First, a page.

The project, known as Darwin Tree of Life, was announced some time ago but has now received £9.4m of funding from the Wellcome Trust. Wytham is one of 10 institutions involved in its first phase, which will see teams of researchers collect and barcode the genetic material of around 8,000 key British species, as well as fully sequencing the genomes of 2,000 more. Ultimately, though, the goal is to sequence the genetic code of some 60,000 species.
The hope is that the project will be the springboard for an even more ambitious effort to sequence the genomes of all life on Earth. It promises new insights into how life developed and uncover new genes and metabolic pathways and perhaps new drugs to treat human diseases. Only a minority of Earth’s organisms have had their genomes sequenced so far, but this has led to enormous scientific and medical advances, including the development of life-saving drugs such as artemisinin for malaria. By systematically cataloguing the genetic basis for the rich and threatened variety of life on Earth, the project will also support efforts to conserve biodiversity.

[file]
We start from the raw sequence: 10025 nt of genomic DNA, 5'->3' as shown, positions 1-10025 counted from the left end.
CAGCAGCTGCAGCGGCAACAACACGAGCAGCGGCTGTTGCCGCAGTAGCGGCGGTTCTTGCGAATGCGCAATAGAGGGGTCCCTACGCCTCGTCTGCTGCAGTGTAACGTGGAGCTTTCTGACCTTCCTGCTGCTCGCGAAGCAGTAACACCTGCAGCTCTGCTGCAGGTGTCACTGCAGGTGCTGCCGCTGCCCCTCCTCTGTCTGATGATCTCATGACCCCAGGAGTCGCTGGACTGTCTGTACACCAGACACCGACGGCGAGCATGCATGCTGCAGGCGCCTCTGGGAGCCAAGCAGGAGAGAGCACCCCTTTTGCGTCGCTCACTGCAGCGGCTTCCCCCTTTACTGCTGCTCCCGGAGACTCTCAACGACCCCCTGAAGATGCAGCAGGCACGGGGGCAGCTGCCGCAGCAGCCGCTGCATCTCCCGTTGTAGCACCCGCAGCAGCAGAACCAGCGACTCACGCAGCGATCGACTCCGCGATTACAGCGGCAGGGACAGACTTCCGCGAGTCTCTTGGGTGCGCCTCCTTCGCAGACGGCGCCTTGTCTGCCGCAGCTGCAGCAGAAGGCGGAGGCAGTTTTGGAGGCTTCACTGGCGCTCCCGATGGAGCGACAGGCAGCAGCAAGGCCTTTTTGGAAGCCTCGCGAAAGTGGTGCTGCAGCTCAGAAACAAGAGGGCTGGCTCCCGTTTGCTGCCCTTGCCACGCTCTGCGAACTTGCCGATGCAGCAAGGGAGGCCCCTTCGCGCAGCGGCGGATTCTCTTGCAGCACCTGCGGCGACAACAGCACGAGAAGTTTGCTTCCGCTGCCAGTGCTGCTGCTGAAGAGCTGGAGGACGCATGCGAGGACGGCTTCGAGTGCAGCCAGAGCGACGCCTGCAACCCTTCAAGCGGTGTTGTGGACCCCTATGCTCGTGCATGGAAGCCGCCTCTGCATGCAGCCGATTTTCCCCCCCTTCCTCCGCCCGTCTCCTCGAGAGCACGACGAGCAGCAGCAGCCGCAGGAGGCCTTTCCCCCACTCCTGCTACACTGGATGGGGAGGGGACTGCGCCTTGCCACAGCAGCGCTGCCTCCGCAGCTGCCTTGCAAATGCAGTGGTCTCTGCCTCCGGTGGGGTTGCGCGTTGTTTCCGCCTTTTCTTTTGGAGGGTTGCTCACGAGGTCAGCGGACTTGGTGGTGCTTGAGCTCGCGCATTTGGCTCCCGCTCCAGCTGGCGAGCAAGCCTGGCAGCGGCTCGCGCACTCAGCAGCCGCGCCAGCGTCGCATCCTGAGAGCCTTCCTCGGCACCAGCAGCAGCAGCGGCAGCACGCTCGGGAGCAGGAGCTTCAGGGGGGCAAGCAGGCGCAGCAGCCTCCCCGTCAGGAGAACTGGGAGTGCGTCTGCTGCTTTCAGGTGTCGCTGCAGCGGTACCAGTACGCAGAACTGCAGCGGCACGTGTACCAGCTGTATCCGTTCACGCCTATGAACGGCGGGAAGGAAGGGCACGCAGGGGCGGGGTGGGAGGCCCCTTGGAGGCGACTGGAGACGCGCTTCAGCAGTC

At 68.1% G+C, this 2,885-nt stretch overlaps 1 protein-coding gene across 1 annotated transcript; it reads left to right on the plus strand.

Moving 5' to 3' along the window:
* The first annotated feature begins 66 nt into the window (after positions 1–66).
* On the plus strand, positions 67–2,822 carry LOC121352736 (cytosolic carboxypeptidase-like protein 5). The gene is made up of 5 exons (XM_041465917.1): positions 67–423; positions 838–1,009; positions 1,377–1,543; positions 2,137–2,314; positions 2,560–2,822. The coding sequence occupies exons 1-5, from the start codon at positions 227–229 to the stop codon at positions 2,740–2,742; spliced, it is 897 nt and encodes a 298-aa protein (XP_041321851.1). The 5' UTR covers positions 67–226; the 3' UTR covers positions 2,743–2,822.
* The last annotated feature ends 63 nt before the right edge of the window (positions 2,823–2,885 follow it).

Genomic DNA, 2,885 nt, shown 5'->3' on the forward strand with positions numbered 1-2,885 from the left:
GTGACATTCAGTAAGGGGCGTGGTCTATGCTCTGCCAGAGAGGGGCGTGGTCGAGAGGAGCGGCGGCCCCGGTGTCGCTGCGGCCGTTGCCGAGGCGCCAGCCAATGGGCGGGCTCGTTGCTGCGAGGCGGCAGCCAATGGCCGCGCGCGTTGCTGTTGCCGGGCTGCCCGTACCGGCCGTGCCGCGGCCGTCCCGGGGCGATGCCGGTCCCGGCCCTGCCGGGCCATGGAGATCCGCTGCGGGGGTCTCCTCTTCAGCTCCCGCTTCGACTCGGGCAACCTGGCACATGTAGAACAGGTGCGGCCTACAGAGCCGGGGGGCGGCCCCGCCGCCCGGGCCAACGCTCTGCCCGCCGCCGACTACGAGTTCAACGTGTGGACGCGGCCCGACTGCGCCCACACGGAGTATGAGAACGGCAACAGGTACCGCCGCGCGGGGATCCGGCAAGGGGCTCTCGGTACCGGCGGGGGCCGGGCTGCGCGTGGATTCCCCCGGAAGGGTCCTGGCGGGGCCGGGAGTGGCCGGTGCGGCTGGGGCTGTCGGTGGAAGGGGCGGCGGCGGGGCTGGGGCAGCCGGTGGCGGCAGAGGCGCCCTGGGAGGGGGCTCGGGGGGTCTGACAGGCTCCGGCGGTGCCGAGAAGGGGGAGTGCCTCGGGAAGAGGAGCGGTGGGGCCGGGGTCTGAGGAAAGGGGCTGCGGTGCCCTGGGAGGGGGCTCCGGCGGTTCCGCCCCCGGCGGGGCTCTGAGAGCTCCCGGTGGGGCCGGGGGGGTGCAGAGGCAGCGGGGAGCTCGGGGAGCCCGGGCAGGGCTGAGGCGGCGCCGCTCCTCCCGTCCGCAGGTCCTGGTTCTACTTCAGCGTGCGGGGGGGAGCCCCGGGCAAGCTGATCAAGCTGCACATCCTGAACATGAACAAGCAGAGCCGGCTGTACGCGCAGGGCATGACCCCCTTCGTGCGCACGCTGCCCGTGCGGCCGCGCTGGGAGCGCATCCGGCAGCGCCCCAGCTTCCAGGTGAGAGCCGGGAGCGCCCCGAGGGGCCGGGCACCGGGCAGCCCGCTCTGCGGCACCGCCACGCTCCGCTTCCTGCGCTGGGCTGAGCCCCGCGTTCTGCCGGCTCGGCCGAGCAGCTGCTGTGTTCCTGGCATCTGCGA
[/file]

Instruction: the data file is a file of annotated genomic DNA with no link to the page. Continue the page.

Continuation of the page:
The other institutions involved include the University of Cambridge, the Natural History Museum the Royal Botanic Gardens at Kew and Edinburgh and the Wellcome Sanger Institute. ‘The Darwin Tree of Life project will change biology forever, delivering new insights into the numerous animals, plants and fungi that call the British Isles home,’ said Professor Mark Blaxter, who leads the initiative at the Sanger Institute. ‘The impact of this work will be equivalent to the effect the Human Genome Project has had on human health over the last 25 years.’
Darwin Tree of Life is part of the Earth BioGenome Project.